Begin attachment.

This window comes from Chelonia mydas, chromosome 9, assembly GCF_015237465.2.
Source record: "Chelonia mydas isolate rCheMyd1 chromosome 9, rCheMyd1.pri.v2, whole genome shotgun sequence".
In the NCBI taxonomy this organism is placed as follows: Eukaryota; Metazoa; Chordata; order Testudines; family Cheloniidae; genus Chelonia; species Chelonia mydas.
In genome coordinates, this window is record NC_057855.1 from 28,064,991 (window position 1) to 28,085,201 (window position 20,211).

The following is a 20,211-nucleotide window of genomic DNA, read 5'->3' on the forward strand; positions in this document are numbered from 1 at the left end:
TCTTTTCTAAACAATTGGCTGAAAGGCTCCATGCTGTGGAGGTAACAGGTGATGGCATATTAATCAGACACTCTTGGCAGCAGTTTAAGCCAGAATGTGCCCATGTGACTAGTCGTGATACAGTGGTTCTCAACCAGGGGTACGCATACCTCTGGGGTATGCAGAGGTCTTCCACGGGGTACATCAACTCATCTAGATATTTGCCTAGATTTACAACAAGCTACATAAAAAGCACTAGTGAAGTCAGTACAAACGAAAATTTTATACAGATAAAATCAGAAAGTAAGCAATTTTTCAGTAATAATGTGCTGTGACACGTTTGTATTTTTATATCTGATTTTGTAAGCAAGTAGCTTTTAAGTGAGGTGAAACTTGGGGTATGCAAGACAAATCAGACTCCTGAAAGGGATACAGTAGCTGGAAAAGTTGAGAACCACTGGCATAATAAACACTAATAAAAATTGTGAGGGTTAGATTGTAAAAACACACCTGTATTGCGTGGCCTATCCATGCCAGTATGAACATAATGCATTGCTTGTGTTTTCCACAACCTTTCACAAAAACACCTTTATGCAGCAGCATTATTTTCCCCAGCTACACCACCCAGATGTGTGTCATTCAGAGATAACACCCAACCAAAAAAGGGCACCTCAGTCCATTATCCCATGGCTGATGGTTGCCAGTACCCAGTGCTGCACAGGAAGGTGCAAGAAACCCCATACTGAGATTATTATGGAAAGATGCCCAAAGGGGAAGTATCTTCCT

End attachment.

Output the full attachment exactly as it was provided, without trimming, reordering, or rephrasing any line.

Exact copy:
This window comes from Chelonia mydas, chromosome 9, assembly GCF_015237465.2.
Source record: "Chelonia mydas isolate rCheMyd1 chromosome 9, rCheMyd1.pri.v2, whole genome shotgun sequence".
In the NCBI taxonomy this organism is placed as follows: Eukaryota; Metazoa; Chordata; order Testudines; family Cheloniidae; genus Chelonia; species Chelonia mydas.
In genome coordinates, this window is record NC_057855.1 from 28,064,991 (window position 1) to 28,085,201 (window position 20,211).

The following is a 20,211-nucleotide window of genomic DNA, read 5'->3' on the forward strand; positions in this document are numbered from 1 at the left end:
TCTTTTCTAAACAATTGGCTGAAAGGCTCCATGCTGTGGAGGTAACAGGTGATGGCATATTAATCAGACACTCTTGGCAGCAGTTTAAGCCAGAATGTGCCCATGTGACTAGTCGTGATACAGTGGTTCTCAACCAGGGGTACGCATACCTCTGGGGTATGCAGAGGTCTTCCACGGGGTACATCAACTCATCTAGATATTTGCCTAGATTTACAACAAGCTACATAAAAAGCACTAGTGAAGTCAGTACAAACGAAAATTTTATACAGATAAAATCAGAAAGTAAGCAATTTTTCAGTAATAATGTGCTGTGACACGTTTGTATTTTTATATCTGATTTTGTAAGCAAGTAGCTTTTAAGTGAGGTGAAACTTGGGGTATGCAAGACAAATCAGACTCCTGAAAGGGATACAGTAGCTGGAAAAGTTGAGAACCACTGGCATAATAAACACTAATAAAAATTGTGAGGGTTAGATTGTAAAAACACACCTGTATTGCGTGGCCTATCCATGCCAGTATGAACATAATGCATTGCTTGTGTTTTCCACAACCTTTCACAAAAACACCTTTATGCAGCAGCATTATTTTCCCCAGCTACACCACCCAGATGTGTGTCATTCAGAGATAACACCCAACCAAAAAAGGGCACCTCAGTCCATTATCCCATGGCTGATGGTTGCCAGTACCCAGTGCTGCACAGGAAGGTGCAAGAAACCCCATACTGAGATTATTATGGAAAGATGCCCAAAGGGGAAGTATCTTCCT